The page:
As one of the world’s strongest, most durable and versatile construction materials, concrete is used in one form or another in every major construction project from bridges and tunnels to offices and schools.
Builders, engineers, and architects are constantly finding new ways to use concrete. Ready-Mix concrete, for example, is made from a precisely balanced mixture of aggregates, water, and cement from which an incredible variety of cement-based forms can be created.
Over the years concrete has found its way into almost every aspect of modern society from playgrounds to professional sports arenas, residential homes to high-rise buildings, airport runways to mass transit stations, and car parks to high-speed highways.
Concrete can be made to look like expensive building materials such as wood or slate. The finishing skills of a concrete finishing team can turn a drab concrete slab into a work of art. For example, by adding special details, large expanses of concrete can be visually scaled down.
By mixing pigments into the concrete it can be produced in a variety of interesting colors that become an integral part of the material.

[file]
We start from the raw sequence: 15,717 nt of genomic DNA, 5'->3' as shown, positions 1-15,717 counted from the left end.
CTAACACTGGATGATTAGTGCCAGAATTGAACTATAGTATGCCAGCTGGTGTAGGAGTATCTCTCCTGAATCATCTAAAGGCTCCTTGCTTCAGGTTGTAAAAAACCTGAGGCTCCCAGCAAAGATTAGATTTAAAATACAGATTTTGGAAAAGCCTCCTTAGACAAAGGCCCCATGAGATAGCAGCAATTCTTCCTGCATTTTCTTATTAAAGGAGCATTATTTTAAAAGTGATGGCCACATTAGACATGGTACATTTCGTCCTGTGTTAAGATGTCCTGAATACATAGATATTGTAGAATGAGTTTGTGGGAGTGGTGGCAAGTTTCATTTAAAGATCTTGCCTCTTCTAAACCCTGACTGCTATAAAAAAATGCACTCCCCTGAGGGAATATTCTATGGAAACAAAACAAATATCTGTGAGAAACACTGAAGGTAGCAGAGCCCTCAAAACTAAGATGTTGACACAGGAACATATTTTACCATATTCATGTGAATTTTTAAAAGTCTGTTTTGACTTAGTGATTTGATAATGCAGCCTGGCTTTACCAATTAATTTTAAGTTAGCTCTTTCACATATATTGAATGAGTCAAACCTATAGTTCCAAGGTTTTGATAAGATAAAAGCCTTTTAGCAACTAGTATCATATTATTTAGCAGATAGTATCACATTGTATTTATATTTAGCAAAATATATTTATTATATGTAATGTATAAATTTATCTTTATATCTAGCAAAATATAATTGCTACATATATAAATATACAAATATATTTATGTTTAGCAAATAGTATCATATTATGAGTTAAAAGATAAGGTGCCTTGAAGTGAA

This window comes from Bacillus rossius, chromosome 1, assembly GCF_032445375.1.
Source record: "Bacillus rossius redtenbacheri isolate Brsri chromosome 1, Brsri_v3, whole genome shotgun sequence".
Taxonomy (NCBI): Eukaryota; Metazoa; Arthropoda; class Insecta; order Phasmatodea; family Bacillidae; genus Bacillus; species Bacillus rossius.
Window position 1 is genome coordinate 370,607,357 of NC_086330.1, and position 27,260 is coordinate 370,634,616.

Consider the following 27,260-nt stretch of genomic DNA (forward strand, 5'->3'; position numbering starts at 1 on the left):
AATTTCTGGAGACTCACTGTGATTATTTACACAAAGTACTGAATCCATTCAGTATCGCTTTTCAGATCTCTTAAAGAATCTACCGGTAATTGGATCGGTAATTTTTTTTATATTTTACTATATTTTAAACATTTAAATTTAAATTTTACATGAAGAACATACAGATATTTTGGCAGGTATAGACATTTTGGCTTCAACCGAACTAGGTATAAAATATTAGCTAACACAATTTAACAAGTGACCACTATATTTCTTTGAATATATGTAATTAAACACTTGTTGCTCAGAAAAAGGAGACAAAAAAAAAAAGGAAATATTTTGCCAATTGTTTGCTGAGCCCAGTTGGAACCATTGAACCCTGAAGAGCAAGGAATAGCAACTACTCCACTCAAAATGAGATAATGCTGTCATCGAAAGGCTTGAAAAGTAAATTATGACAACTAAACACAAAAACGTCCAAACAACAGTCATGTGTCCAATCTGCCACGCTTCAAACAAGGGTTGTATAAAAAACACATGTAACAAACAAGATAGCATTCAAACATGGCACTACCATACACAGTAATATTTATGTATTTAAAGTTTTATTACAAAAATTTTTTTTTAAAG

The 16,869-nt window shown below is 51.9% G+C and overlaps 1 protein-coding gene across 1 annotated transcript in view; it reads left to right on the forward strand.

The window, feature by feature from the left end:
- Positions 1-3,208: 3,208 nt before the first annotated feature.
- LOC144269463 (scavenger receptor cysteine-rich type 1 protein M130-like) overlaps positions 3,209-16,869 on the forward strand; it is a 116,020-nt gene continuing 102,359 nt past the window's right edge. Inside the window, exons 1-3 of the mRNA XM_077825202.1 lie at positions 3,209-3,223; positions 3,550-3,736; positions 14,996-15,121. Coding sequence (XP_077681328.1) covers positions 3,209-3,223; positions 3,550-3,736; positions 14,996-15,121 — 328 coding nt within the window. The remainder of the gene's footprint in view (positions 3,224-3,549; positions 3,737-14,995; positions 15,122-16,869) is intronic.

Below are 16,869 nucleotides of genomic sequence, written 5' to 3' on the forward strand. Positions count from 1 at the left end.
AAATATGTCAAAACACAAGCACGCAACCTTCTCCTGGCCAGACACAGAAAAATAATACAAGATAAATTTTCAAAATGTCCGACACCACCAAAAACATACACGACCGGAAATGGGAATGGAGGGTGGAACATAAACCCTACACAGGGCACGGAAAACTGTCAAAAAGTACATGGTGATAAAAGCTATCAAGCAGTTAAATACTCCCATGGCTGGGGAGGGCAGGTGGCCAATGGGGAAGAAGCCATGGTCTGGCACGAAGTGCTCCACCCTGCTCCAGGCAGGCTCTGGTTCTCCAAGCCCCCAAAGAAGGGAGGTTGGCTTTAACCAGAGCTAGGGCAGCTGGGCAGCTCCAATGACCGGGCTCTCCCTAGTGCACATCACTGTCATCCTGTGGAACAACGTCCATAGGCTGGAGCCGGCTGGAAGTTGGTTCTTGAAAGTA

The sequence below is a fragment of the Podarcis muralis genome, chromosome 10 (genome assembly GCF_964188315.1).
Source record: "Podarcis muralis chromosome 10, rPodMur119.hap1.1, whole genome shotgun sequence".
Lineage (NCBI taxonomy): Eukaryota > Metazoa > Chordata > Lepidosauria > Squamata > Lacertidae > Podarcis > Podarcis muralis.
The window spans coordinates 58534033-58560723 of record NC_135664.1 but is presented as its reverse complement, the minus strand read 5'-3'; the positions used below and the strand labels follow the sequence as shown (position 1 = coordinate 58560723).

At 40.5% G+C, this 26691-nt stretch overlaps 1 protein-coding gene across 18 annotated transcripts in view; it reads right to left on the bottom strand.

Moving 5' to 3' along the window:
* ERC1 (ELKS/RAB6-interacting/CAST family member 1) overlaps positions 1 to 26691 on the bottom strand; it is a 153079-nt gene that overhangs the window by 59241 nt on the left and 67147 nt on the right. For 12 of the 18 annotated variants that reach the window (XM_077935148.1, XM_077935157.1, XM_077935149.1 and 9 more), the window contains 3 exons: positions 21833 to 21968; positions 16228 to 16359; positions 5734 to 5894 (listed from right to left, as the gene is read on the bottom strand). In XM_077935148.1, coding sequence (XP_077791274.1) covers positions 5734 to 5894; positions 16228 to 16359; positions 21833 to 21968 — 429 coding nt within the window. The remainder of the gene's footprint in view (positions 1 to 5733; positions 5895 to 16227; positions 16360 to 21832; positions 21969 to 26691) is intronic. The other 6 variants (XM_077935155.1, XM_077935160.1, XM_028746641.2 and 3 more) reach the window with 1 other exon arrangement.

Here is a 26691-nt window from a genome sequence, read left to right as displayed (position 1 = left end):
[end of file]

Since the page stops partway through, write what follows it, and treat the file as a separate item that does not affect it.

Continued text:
Because colour in a specific mix design may vary slightly from load to load,
we recommend that the following additional steps are taken in the preparation stages:
The use of a super-plasticizer is recommended if a higher slump is required.
Special care must be taken with the addition of water.
To minimize color discrepancies it is important to plan exactly where one load will end and another one will begin.
Only non-chloride accelerators should be used as calcium chloride could dramatically change the colour of concrete.
As with normal concrete, coloured concrete should be allowed to cure for 3 to 7 days. Temperature, age, the consistency of sub-grades and forms, and the type of concrete at the time of pouring will also affect the colour.
Once the concrete has matured to allow the moisture content to be reduced, sealers should be applied to prevent mottling.
Pouring Coloured Concrete …
Patterns and Textures
Special tools can be used to pattern-stamp concrete to make it look like slate, brick, cobblestone, tile, or other types of textured surfaces. Traditional concrete can be given an exposed aggregate finish for a more natural look. An exposed aggregate look can be achieved by washing away surface mortar just before the concrete starts to harden.